“Want.. Chicken.. Same Before.. Skin Off.” said the man in the Galae Thong Bistro. Does this sound like the speech patterns of an offensive stereotype of an ESL speaker to you? It does to me. I’ve heard this kind of speech many times in Thailand though. Is that how the natives speak English? If you guessed no, pat yourself on the back. You might encounter people dropping their “the’s” and “a’s” and not everyone is going to understand your thick drawl and use of the hippest slang. Invariably though, the only people talking like cavemen stereotypes are tourists and expats.
There are many English speakers who encounter an ESL speaker and generously want to make it easier for their new friend to understand them. That is an entirely reasonable and admirable goal. What’s painful to watch, though, is how many people just miserably fail at this goal. I’ve always enjoyed the old joke of helping a non-English speaker understand you by TALKING LOUDLY. A small part of my soul died when I discovered people who actually do this. Just as bad though is altering your syntax to incorrect English in hopes of being more easily understood. This is especially true when your altered English is less a match to the actual English being spoken by the person you’re talking to and more of a match to the English spoken by the ‘savage’ in films from the 1930s. As an native English speaker you are a role model for anyone trying to improve. Don’t be a bad model.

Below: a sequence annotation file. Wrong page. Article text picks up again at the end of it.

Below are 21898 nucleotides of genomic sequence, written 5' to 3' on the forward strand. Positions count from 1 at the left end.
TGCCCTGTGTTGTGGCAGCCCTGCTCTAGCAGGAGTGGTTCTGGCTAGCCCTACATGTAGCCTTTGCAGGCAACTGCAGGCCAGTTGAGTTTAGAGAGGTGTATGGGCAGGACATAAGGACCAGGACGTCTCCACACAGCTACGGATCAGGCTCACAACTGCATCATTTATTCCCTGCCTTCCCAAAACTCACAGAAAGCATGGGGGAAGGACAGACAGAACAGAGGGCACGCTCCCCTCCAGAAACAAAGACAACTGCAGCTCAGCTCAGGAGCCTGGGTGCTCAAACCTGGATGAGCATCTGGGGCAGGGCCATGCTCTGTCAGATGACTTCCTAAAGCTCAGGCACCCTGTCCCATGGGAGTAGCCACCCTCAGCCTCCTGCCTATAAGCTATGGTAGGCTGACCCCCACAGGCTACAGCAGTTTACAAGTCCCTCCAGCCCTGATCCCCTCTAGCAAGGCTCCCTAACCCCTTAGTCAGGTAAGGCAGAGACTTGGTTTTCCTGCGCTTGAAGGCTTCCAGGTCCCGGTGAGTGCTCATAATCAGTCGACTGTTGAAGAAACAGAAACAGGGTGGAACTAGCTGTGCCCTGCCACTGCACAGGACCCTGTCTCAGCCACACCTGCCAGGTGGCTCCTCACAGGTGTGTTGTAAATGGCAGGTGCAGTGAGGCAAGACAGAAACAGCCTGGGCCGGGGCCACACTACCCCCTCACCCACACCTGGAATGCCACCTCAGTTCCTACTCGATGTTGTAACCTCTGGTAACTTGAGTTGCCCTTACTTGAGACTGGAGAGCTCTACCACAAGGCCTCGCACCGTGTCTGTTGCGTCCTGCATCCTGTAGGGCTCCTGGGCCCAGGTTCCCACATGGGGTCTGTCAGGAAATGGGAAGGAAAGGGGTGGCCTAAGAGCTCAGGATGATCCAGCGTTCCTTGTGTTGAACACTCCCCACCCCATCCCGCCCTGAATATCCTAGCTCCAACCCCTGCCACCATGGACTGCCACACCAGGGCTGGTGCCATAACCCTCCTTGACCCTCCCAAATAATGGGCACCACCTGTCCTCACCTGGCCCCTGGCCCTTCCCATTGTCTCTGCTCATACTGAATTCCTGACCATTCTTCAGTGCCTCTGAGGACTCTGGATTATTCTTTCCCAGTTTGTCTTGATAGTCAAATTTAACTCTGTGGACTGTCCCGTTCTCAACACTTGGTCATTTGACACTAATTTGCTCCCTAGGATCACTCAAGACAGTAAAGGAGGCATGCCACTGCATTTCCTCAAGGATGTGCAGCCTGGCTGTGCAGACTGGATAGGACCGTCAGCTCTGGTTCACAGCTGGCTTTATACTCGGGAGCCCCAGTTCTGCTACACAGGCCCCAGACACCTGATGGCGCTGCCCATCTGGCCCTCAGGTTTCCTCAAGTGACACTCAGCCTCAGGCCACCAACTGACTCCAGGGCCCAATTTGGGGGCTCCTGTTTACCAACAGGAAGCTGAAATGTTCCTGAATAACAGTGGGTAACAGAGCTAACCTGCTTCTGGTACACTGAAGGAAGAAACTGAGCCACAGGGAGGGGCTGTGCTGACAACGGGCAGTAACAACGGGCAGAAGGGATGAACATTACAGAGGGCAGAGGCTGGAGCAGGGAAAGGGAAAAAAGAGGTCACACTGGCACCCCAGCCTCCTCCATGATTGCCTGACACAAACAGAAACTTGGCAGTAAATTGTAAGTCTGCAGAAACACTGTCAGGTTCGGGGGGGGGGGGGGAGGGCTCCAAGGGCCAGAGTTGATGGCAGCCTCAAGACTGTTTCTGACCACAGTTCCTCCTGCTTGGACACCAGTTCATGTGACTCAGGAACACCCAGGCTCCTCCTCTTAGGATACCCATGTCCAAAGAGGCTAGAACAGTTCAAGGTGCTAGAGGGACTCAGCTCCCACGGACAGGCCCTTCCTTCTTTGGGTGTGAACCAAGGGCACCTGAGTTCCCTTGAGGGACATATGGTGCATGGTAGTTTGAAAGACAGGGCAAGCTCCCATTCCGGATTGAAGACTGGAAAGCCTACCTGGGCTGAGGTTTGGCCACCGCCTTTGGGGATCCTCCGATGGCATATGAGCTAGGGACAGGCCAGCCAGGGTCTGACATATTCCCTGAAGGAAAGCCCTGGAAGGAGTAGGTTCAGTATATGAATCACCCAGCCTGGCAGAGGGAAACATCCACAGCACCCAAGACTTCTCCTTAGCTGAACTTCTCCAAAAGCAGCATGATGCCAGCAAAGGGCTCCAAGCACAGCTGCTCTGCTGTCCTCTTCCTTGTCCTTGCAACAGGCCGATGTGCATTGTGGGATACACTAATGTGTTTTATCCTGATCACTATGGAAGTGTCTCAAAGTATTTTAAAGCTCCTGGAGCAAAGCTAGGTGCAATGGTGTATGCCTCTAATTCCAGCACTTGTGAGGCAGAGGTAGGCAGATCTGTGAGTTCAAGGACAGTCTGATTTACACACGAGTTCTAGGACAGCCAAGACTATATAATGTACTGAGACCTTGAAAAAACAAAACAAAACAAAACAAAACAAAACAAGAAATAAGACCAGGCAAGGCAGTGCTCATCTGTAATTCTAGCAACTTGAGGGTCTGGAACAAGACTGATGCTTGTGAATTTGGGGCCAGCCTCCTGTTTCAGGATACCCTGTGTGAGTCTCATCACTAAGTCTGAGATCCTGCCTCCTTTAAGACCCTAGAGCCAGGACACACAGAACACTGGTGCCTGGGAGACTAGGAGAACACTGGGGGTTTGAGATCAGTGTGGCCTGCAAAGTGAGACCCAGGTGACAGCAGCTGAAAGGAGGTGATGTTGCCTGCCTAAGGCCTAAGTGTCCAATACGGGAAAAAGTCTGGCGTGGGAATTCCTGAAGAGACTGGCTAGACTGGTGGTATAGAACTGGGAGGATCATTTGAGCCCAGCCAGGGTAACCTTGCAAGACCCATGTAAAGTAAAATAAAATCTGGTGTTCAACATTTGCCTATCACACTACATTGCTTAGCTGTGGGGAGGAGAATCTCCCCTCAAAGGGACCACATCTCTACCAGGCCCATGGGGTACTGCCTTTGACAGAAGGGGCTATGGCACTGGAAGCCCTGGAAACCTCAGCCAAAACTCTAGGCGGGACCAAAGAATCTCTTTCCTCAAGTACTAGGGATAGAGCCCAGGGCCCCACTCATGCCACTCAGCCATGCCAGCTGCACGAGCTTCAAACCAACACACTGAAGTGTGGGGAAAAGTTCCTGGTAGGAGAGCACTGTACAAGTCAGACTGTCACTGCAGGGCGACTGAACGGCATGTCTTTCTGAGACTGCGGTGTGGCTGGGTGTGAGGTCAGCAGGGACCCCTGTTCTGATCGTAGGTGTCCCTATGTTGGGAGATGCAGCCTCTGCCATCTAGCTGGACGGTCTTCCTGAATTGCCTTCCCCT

How to be Comprehensible
- Use complete sentences, don’t drop words, but do put extra emphasis on the important words.
- “Where is the bathroom?”
- “Do you want this or that?”
- Express your ideas simply and clearly. Avoid unnecessarily complex vocabulary and informal speech.
- Good: “Do you want to go to dinner?”
- Bad: “Hey, we could grab some grub if, like, you’re amenable”
- Language learners often have better listening skills than speaking skills. Try full sentences before resorting to single words and miming.
- Slow down your speech, but not so much that it would be offensive if you spoke that way to a native speaker.
- Saying words slowly isn’t even that helpful. Using pauses and speaking each word distinctly will really get you somewhere.
- If you suspect that the person you’re speaking to only knows a few words of English, use simple single word sentences with lots of miming and facial expressions. Just about everyone understands the word “Okay.”
- “Okay?” (Point at blueberry, mime eating)
Note, informal language sometimes is appropriate. It all depends on your goal. If you are simply trying to exchange information efficiently, it is likely to make things more difficult. If you’re helping someone improve their English, by all means, use slang, idioms, imaginary words, whatever.